Dec 062017
A complete assembly language assembler written in Turbo Pascal with full source code.
File ASM120.ZIP from The Programmer’s Corner in
Category Pascal Source Code
A complete assembly language assembler written in Turbo Pascal with full source code.
File Name File Size Zip Size Zip Type
ASSEM120.PAS 34755 7204 deflated
ASSEMBLE.DOC 13349 4619 deflated
ASSEMBLE.EXE 32939 15056 deflated
ASSEMBLE.PAS 3393 1311 deflated
MNEMONIC.BIN 3542 1891 deflated
MNEMONIC.LST 9533 1322 deflated
TRANSLAT.EXE 9874 5539 deflated
TRANSLAT.PAS 5916 1639 deflated

Download File ASM120.ZIP Here

Contents of the ASSEMBLE.DOC file

Instruction assembly code, by Joe Tamburino

Version 1.20

Joseph J. Tamburino
7 Christopher Rd.
Westford, MA 01886
(508) 692-7756
Prodigy Accnt: NWNJ91A

I had the need to write an 8088/86 instruction assembler, so I
did, and here is version 1.20 of the results. Being such a low
version number, this program is far from perfect. However, it
should be sufficient for anyone wanting to implement an instruction
assembler for their programs.

This particular version of ASSEMBLE is written in Turbo
Pascal, and tested with Turbo Pascal, version 5.0. As of
September, 1989, I am currently developing an assembler-language
version. Here are the files included with the archived version of

ASSEM120.PAS: The whole entire assembler unit which defines,
among other things, the procedure "Assemble"
which does the assembling.
ASSEMBLE.PAS: A program used to demonstrate the use of
ASSEM120. Uses a debugger to verify the
output of procedure Assemble.
ASSEMBLE.EXE: The compiled version of ASSEMBLE.PAS.
MNEMONIC.LST: The data file for ASSEM120.
TRANSLAT.PAS: Translation program to convert MNEMONIC.LST to
TRANSLAT.EXE: The compiled version of TRANSLAT.PAS
MNEMONIC.BIN: The translated version of MNEMONIC.LST
ASSEMBLE.DOC: This document

Operation of ASSEM120

The following paragraphs describe a brief description of
ASSEM120, its features, and how it works.

Use the Assemble procedure from the ASSEM120 unit whenever you
need to get the machine language equivalent of an assembly language
line of code. For instance, if you need to get the machine
language form of "mov al,[bx+9]" you would use, from your program,
the line: "Assemble('mov al,[bx+9]')" and it will be assembled
automatically for you. Please note that the case of the characters
fed to Assemble is unimportant as there is a Capitalize procedure
in the ASSEM120 unit.

The ASSEM120 unit makes four objects available to the program
calling it. One of them, obviously (I hope!), is the Assemble
procedure itself which is defined this way:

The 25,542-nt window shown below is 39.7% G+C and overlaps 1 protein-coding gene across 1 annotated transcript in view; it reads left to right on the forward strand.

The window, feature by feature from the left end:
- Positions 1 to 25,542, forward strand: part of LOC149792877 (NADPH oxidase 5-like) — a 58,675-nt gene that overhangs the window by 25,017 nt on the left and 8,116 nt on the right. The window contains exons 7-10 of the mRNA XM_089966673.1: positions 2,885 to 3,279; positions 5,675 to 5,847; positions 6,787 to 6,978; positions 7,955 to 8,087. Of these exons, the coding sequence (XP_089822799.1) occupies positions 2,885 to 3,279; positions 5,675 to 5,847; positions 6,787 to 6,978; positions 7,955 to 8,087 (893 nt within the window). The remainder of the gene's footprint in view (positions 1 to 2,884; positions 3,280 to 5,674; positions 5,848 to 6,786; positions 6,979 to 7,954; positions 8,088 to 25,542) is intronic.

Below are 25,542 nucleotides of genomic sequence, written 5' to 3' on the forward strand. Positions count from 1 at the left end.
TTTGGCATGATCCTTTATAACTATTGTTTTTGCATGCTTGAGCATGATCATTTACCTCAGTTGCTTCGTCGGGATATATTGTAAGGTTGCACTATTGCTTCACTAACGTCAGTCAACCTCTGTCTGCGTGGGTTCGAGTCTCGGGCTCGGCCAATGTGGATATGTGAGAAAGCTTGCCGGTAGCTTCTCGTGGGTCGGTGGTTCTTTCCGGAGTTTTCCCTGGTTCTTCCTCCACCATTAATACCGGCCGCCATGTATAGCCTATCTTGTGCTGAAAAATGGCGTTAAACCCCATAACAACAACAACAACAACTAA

Procedure Assemble(Instruct: string);

ASSEM120 also makes these things available:

BytePtr: integer;
Bytes: array[1..7] of byte;
InstructionAddr: word;

The Bytes[] array will contain the bytes from your assembled
instruction after Assemble is finished. BytePtr will point to the
last byte that the instruction uses PLUS ONE. InstructionAddr is
set during unit initialization to be 0. It reflects where the next
instruction to be assembled will reside. At any time, you may
alter its contents to point to any location in a current segment.
For instance, it you wanted to assemble an instruction that resides
at location XXXX:0100, you would put $100 into InstructionAddr.

When Assem120 initializes (it will initialize every time the
program starts) it will open and read its data file called
"MNEMONIC.BIN". This file is derived from the file "MNEMONIC.LST"
by the program "TRANSLATE.EXE". "MNEMONIC.LST" is a text file that
can be edited with a standard file editor. It currently contains
every mnemonic (that I know of) of the 8088/86 microprocessor. Use
the existing file as a guide for entering in your own instructions
(such as from an 80286 or 80386, or from a math coprocessor, etc.)
if you wish.

The "MNEMONIC.LST" file is divided into a series of fields,
including the mnemonic, first byte, second byte, operand type, and
class field. I am not going to delve into the specifics here. If
you really need to know them, the ASEM120.PAS program code
illustrates the use of all of the fields. Feel free to get in
touch with me if you need further assistance. But for now, the
mnemonic field contains the instruction. The first byte field
contains either a hexadecimal number (proceeded by a "h") which
represents the first byte that the instruction generates or a
binary number (proceeded by a "b"). If the number is binary, it
may have imbedded characters to represent variable bit-fields.
These characters are case insensitive. See the DecodeByte
procedure for details. The second byte represents an actual second
byte if the instruction takes no operands (such as AAD).
Otherwise, it represents the REG field of the second byte for
operand types that use a specific 3-digit binary number for the REG
field (it might be handy to be referencing an instruction encoding
guide while reading this). The operand type field represents the
method in which the instruction decodes its operands. Again, an
encoding guide would be helpful here. See the CONST section of
ASEM120 for details on this. Lastly, the class field is my own
personal breakdown of the 8088/86 instructions into classes. See
the comments in the GetOperandType procedure to see which
instructions each class includes. When implementing your own

instructions, you may have to add your own class and/or operand
type if you don't find any existing ones that are the same.

ASEM120 can handle most of the instructions that debuggers